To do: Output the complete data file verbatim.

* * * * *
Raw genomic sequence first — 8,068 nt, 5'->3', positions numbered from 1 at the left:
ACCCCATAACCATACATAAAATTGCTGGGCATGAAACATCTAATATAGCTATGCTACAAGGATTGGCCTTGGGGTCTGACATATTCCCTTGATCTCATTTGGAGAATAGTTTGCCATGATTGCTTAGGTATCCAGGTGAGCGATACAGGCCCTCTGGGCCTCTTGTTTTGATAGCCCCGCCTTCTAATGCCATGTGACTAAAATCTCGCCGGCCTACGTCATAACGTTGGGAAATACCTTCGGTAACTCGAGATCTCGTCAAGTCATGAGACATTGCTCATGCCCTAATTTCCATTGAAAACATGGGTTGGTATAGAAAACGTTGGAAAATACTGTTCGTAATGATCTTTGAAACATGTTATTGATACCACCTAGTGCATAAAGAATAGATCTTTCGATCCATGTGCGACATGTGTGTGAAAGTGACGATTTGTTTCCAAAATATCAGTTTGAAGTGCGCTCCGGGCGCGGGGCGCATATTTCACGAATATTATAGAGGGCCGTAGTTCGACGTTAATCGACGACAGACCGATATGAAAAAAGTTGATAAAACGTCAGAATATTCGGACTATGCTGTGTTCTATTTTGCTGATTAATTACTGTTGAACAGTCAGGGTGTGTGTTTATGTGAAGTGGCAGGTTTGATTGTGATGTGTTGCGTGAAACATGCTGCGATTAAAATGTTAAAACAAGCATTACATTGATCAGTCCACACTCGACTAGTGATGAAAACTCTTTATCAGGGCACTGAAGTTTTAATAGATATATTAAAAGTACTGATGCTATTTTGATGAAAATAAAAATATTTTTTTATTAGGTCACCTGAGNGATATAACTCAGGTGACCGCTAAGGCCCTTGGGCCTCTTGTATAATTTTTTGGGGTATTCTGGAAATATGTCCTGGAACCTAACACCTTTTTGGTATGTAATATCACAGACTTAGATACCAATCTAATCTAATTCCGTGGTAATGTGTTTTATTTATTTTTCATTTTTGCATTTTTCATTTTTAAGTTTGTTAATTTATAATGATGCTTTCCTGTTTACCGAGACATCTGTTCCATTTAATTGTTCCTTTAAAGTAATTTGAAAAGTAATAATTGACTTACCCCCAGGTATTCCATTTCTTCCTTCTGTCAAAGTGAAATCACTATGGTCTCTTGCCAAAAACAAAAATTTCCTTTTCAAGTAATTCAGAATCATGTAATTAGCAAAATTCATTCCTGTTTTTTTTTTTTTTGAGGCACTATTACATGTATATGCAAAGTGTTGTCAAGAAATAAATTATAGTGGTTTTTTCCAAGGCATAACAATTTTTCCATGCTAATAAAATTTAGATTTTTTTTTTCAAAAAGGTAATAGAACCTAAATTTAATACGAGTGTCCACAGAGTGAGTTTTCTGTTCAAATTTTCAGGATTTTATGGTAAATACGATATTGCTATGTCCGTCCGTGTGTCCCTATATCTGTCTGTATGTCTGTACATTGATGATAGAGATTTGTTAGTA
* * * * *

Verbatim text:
Raw genomic sequence first — 8,068 nt, 5'->3', positions numbered from 1 at the left:
ACCCCATAACCATACATAAAATTGCTGGGCATGAAACATCTAATATAGCTATGCTACAAGGATTGGCCTTGGGGTCTGACATATTCCCTTGATCTCATTTGGAGAATAGTTTGCCATGATTGCTTAGGTATCCAGGTGAGCGATACAGGCCCTCTGGGCCTCTTGTTTTGATAGCCCCGCCTTCTAATGCCATGTGACTAAAATCTCGCCGGCCTACGTCATAACGTTGGGAAATACCTTCGGTAACTCGAGATCTCGTCAAGTCATGAGACATTGCTCATGCCCTAATTTCCATTGAAAACATGGGTTGGTATAGAAAACGTTGGAAAATACTGTTCGTAATGATCTTTGAAACATGTTATTGATACCACCTAGTGCATAAAGAATAGATCTTTCGATCCATGTGCGACATGTGTGTGAAAGTGACGATTTGTTTCCAAAATATCAGTTTGAAGTGCGCTCCGGGCGCGGGGCGCATATTTCACGAATATTATAGAGGGCCGTAGTTCGACGTTAATCGACGACAGACCGATATGAAAAAAGTTGATAAAACGTCAGAATATTCGGACTATGCTGTGTTCTATTTTGCTGATTAATTACTGTTGAACAGTCAGGGTGTGTGTTTATGTGAAGTGGCAGGTTTGATTGTGATGTGTTGCGTGAAACATGCTGCGATTAAAATGTTAAAACAAGCATTACATTGATCAGTCCACACTCGACTAGTGATGAAAACTCTTTATCAGGGCACTGAAGTTTTAATAGATATATTAAAAGTACTGATGCTATTTTGATGAAAATAAAAATATTTTTTTATTAGGTCACCTGAGNGATATAACTCAGGTGACCGCTAAGGCCCTTGGGCCTCTTGTATAATTTTTTGGGGTATTCTGGAAATATGTCCTGGAACCTAACACCTTTTTGGTATGTAATATCACAGACTTAGATACCAATCTAATCTAATTCCGTGGTAATGTGTTTTATTTATTTTTCATTTTTGCATTTTTCATTTTTAAGTTTGTTAATTTATAATGATGCTTTCCTGTTTACCGAGACATCTGTTCCATTTAATTGTTCCTTTAAAGTAATTTGAAAAGTAATAATTGACTTACCCCCAGGTATTCCATTTCTTCCTTCTGTCAAAGTGAAATCACTATGGTCTCTTGCCAAAAACAAAAATTTCCTTTTCAAGTAATTCAGAATCATGTAATTAGCAAAATTCATTCCTGTTTTTTTTTTTTTTGAGGCACTATTACATGTATATGCAAAGTGTTGTCAAGAAATAAATTATAGTGGTTTTTTCCAAGGCATAACAATTTTTCCATGCTAATAAAATTTAGATTTTTTTTTTCAAAAAGGTAATAGAACCTAAATTTAATACGAGTGTCCACAGAGTGAGTTTTCTGTTCAAATTTTCAGGATTTTATGGTAAATACGATATTGCTATGTCCGTCCGTGTGTCCCTATATCTGTCTGTATGTCTGTACATTGATGATAGAGATTTGTTAGTA